I haven't been everywhere yet, but it's on my list travel blog

Yes, poor suffering perigrinnes! We had a lovely evening last night sitting in the lively town square over a glass of wine, watching the local population do what they do on a Sunday night in Pontevedra. An interesting and totally relaxing experience.

This morning we awoke to doom and gloom, after an extremely adequate breakfast in our luxurious Spanish Mansion, 3 courses which I devoured with glee to nourish my being before a big day of hiking and which Lorna did not appear to do the spread justice, we ventured out at 8.30 am to a dark and rainy morning

We had not got past the gates of our mansion before being soaked even with all our wet weather gear. Anyway we met up with all our fellow pilgrims from the day before, the Mexican with his little band of three in a big hat, (Wendy, pse don’t worry to make up a bed for these 3 guys at Laurieton, they are not my new besties even though they sing all along the way and are really good fun if not somewhat cocky) shorts and sneakers who appeared delighted to again meet up with the two old, but speedy dames from Australia.

Of course, Lorna and I are doing it much tougher than our fellow perigrines (pilgrims) and we are hoping that the folk back home can obviously appreciate this fact and are extremely worried about the two of us!

We have to adjust to the harsh hiking conditions of rain, many kilometres, not too many coffee stops, whilst staying in the most luxurious Spanish Mansions imaginable, persevering through 3 course gourmet breakfasts, a beer on arrival in new destinations, at least two glasses of recovery wines at night regardless of the fact that it is only a Tuesday and not Saturday night, whilst the other pilgrims are doing it more traditionally sleeping in bed bug ridden hostels and carrying around stale hunks of bread with smelly cheese, so obviously no real adjustment required to pilgrim conditions. Much easier to adapt to than our situation.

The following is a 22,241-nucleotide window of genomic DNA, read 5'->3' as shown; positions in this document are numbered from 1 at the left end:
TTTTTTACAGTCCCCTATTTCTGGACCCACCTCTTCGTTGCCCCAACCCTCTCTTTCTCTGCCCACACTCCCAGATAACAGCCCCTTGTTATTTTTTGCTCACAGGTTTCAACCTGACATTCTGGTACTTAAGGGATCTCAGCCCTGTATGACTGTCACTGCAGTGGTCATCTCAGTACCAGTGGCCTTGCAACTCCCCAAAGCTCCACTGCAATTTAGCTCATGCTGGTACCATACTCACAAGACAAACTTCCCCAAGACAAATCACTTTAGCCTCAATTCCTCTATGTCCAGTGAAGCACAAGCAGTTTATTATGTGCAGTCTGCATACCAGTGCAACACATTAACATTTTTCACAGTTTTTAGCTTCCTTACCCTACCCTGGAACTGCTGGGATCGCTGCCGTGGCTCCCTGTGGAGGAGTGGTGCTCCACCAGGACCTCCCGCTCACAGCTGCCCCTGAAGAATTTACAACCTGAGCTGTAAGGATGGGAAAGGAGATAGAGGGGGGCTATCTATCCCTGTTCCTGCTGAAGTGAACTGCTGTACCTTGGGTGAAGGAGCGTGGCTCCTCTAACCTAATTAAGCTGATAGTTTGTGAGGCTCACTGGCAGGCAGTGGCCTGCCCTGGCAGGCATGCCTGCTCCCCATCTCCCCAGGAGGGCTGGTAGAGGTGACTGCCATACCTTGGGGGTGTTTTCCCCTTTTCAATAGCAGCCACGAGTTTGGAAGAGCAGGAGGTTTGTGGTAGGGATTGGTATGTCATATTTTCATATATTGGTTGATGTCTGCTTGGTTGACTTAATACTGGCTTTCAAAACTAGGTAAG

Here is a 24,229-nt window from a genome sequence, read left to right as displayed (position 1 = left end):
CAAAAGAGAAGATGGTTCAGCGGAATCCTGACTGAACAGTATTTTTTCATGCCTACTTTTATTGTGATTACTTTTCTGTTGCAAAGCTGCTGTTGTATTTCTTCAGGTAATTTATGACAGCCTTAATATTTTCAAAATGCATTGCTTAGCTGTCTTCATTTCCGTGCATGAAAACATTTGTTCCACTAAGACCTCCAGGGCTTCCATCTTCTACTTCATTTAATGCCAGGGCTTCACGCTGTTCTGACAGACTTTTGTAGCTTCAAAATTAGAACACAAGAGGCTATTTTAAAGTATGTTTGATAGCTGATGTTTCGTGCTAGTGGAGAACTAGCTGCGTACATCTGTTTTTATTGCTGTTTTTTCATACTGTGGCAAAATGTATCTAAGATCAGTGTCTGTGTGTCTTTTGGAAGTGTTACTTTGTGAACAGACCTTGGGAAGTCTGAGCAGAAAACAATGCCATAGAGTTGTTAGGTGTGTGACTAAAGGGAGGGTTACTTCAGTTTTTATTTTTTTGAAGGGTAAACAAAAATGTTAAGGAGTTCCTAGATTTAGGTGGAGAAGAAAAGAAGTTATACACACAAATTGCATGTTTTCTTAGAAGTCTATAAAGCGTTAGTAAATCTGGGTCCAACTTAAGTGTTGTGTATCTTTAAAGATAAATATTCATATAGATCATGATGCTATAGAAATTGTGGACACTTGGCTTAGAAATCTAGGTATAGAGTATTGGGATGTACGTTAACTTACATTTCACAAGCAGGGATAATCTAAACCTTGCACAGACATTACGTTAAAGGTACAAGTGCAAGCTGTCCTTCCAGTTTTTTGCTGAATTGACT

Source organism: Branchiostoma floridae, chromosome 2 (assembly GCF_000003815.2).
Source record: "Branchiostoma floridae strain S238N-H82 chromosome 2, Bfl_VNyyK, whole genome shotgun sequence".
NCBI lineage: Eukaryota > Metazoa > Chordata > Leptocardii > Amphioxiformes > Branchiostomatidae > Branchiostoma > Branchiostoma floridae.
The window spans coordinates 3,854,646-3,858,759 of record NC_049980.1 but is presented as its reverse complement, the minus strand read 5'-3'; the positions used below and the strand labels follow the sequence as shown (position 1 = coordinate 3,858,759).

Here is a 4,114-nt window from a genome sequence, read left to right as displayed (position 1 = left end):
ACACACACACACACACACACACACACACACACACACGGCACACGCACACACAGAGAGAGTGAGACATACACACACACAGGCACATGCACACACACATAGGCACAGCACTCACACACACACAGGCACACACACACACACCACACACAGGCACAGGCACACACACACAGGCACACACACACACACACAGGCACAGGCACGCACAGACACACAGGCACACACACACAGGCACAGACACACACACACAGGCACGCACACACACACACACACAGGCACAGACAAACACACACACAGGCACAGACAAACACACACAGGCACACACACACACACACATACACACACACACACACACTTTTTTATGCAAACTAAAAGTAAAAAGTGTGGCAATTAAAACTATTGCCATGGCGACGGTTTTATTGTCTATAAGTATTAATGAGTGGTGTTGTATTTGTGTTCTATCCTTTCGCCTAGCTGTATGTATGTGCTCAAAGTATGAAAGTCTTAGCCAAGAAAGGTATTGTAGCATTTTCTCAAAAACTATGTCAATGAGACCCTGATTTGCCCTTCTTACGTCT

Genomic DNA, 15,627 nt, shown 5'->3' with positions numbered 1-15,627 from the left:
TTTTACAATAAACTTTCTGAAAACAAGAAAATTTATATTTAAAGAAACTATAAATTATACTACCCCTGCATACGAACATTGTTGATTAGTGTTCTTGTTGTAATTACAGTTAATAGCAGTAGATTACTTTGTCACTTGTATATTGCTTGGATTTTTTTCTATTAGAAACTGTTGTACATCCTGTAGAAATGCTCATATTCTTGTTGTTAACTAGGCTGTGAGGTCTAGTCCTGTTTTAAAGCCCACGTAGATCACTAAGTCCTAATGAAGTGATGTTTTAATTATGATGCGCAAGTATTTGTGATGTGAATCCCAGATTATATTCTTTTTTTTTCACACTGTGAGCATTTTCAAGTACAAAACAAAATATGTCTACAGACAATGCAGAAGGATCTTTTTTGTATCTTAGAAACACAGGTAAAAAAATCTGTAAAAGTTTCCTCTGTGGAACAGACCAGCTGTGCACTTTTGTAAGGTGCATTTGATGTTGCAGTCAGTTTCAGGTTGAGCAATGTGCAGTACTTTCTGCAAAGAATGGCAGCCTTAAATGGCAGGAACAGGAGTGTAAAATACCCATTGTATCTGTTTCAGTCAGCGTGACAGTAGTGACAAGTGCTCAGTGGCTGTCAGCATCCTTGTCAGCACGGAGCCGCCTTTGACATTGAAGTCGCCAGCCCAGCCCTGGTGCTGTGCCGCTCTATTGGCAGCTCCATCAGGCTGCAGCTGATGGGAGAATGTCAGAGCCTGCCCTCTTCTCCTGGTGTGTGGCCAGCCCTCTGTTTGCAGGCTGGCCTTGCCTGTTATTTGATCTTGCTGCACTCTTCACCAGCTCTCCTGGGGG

It was really wet today, we are still trying to dry boots and hiking gear, could not even take my camera out for photos and quite difficult to see where we were going with a couple of extra coffee stops just to regroup and try to shake out some of the water.

There are many more pilgrims during this part of the Camino as we are getting closer to Santiagio de Compostela, our final destination and the mood this morning was really quite somber, except for the singing Brazilians.

We met some amazing pilgrims along the way, a Liverpudlian who had recently discovered he had a whole branch of Australian family (not sure exactly how thrilled he was about this aspect), a tiny German lady travelling on her own who had camped out in the Australian Outback and so many more interesting people.

We arrived at Caldas de Reis, wet, bedraggled, muddy however still in high spirits with sense of humour in tact to discover that yet again we were staying in probably the most luxurious accomodation so far.

We had to catch a taxi to this gorgeous castle in magnificent grounds outside town beside a river with cascading waterfalls, which the hotel paid for and have not budged from the place since.

Our gear is drying beside the heater, we had coffee and cake served on the terrace as we watched the rain come down.

We played dominoes (I think Lornico cheats) in front of the fire in the beautiful lounge room with a whole bottle of wine and then dinner in the dining room.

And so, suffering we are, as pilgrims do, but loving every minute of it and coping with all the hardships extremely well.

Very sad to hear from Wendy at Laurieton today that after all their rain, our Osprey Nest has again ended up in the lake, I believe even the nest platform has blown over as the branch on which it was attached, collapsed.

Very sad and hopefully Ian will get his tree loping mate to come in and put up a new platform so that our Osprey family stay in the neighbourhood and rebuild their nest.

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